Meet Columbia College Senior Haroon Arain
Notebook is a Columbia News series that highlights just some of the many fascinating students who study at our University.
Haroon Arain intends to go to medical school and become a doctor. But in the meantime, he’s working hard and making the most of his time at Columbia, both on campus and throughout the city.
When are you graduating from Columbia, and what is your major?
I am graduating from Columbia College in 2024. I am majoring in Neuroscience and Behavior, and am also on the pre-medical track.
What drew you to your academic concentration?
Neuroscience has always fascinated me. Having immigrated from Pakistan to New York at age 10, I was confronted with the magic of personality science at a young age when I found myself perplexed by the stark contrast in people’s personalities across cultures. Back then, I wondered: How can two humans, albeit from different countries, view the world so differently, to the extent of even having distinct physiological responses to different experiences? With time (and maybe some middle school science), I found out that it was all due to that squishy ball of chemicals known as the brain! I nurtured this interest through the years, and eventually developed deep curiosities in neural plasticity (how the brain changes and rewires), psychiatric disorders, and human consciousness.
Studying neuroscience has helped me address these curiosities by providing logical (although incomplete) mechanisms for such phenomena—while raising even more philosophical questions. I have had the opportunity to conduct research exploring the neuronal circuitry underlying memory deficits associated with schizophrenia, and am now captivated by the research side of neuroscience. I am committed to neuroscience, and I am excited to see how the field will evolve over time, and demystify the mechanisms underlying all of our philosophical wonders even further!
What do you hope to do after college?
In the near future, I aspire to attend medical school, and eventually hope to practice medicine in a field deeply interconnected with the brain, such as ophthalmology, psychiatry, or neurology. For the next year after graduation, though, my plans are a little less certain. I want to take a gap year to apply to medical school, but am unsure of whether the remainder of my time will be spent completing more neuroscience research, working at a hospital, or doing volunteer work at an ophthalmology camp in Pakistan. Regardless, I intend on taking advantage of the break from academic work to do something active and engaging.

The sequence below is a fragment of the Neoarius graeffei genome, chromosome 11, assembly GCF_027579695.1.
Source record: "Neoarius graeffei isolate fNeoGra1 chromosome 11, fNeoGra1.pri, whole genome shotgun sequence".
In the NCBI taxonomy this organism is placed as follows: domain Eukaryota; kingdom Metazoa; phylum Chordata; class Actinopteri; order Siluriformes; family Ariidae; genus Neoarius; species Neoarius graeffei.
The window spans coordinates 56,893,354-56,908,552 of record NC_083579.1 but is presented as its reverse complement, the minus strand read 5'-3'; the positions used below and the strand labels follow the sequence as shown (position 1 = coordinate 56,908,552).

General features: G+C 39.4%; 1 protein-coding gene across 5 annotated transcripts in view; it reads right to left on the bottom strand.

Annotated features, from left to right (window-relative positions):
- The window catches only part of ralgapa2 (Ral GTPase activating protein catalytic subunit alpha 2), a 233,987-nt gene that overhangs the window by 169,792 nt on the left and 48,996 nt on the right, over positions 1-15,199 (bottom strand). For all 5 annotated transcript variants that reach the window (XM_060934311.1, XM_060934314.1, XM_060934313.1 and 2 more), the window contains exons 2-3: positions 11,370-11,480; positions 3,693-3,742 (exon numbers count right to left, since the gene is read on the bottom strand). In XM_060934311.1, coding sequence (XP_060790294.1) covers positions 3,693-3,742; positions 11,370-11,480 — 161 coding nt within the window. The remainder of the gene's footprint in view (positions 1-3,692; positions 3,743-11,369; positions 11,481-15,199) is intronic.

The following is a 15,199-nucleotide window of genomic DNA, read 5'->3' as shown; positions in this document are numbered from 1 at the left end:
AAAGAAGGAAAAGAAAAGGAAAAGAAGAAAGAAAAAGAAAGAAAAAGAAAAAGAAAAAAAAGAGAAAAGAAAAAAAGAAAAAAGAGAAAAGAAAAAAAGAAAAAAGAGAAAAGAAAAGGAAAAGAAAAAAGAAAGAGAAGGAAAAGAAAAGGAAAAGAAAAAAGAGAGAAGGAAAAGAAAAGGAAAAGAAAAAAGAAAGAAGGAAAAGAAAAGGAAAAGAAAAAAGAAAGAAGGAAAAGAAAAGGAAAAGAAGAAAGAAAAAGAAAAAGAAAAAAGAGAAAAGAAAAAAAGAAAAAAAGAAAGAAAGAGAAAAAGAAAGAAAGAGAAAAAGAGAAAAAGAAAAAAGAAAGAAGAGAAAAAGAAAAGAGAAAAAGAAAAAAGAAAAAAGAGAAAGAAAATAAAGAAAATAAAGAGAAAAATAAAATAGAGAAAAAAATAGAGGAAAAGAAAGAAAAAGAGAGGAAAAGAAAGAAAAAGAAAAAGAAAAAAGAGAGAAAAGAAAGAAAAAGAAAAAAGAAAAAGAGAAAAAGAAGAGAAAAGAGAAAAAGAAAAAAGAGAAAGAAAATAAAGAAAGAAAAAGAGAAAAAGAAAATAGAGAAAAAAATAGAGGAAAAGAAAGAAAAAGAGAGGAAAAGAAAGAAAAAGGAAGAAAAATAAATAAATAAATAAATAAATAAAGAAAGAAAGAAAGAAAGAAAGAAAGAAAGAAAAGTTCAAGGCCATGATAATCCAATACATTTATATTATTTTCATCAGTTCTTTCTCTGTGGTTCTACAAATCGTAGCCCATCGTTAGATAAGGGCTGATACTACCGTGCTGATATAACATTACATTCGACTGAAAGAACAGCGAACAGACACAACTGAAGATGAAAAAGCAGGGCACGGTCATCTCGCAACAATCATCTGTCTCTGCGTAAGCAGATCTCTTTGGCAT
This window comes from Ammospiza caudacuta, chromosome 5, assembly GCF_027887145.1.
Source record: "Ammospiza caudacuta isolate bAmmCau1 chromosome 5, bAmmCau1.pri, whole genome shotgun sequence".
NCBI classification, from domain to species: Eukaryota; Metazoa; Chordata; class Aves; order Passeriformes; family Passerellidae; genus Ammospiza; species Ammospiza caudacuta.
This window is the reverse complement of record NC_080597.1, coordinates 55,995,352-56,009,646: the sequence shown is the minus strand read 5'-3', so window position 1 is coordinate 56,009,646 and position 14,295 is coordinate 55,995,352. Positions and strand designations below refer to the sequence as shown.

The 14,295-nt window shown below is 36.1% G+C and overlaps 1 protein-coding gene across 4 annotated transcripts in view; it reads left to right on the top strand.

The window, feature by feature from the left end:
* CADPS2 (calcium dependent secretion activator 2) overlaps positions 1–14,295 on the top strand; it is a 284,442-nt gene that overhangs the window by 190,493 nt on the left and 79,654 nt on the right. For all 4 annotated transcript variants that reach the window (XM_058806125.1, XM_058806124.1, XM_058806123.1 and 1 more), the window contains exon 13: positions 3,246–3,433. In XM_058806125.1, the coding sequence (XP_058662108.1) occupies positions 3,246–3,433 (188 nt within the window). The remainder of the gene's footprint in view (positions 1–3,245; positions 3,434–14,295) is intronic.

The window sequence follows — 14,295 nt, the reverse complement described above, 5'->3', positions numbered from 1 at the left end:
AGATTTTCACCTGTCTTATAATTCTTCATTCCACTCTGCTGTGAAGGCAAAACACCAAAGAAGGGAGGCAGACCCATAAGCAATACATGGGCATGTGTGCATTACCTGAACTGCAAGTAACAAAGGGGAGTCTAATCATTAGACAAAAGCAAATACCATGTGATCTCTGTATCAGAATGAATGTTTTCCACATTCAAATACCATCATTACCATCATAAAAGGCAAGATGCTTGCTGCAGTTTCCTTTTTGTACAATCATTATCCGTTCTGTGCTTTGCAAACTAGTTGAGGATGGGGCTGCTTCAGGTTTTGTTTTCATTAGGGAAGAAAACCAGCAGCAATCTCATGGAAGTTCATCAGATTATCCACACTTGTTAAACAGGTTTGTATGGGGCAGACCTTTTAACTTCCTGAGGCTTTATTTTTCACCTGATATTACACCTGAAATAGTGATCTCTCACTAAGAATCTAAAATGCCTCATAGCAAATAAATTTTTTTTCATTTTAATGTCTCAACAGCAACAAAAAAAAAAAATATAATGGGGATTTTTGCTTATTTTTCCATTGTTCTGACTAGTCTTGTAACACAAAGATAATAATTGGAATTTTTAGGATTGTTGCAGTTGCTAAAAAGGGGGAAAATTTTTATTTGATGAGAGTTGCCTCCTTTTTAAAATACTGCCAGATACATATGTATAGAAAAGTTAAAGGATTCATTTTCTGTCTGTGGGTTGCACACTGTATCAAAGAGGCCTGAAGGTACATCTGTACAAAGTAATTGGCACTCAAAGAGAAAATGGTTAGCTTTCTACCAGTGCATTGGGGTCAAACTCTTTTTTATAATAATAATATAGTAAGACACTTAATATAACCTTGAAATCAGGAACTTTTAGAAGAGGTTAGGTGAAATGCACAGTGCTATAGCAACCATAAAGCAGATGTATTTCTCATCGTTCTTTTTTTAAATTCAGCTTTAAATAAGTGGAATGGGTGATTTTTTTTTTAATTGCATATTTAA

How do you like studying in New York? What are your favorite urban activities?
I have absolutely loved going to school in New York, primarily because there are so many (maybe too many) fun distractions. I value the sheer diversity of things to do, ranging from shopping for niche ingredients for authentic cooking, to going to Arlene’s Grocery on the Lower East Side for live rock music, to visiting Fort Tryon Park for a peaceful picnic.
I appreciate that studying in this city lets me step away from school when needed, and develop my own hobbies and passions. And, of course, the ease in getting around via public transit makes everything so accessible.
Any suggestions on how to best navigate the city, and any recommendations for places to go, things to do, or where to eat?
Be open to trying new things! There is so much to learn about in New York beyond campus, so take advantage of that by visiting new shops and restaurants. I would advise making a list of specific attractions that cater to your personal interests.
Just for starters, here are some overlooked places close to Columbia that are fantastic: ROKC (ramen shop), Dulceria (bakery), 108 Food Dried Hot Pot(Schezuan food), Silver Moon Bakery, The Craftsman (bar-cafe), Manolo Tapas(Spanish food), and Anar (Indian food).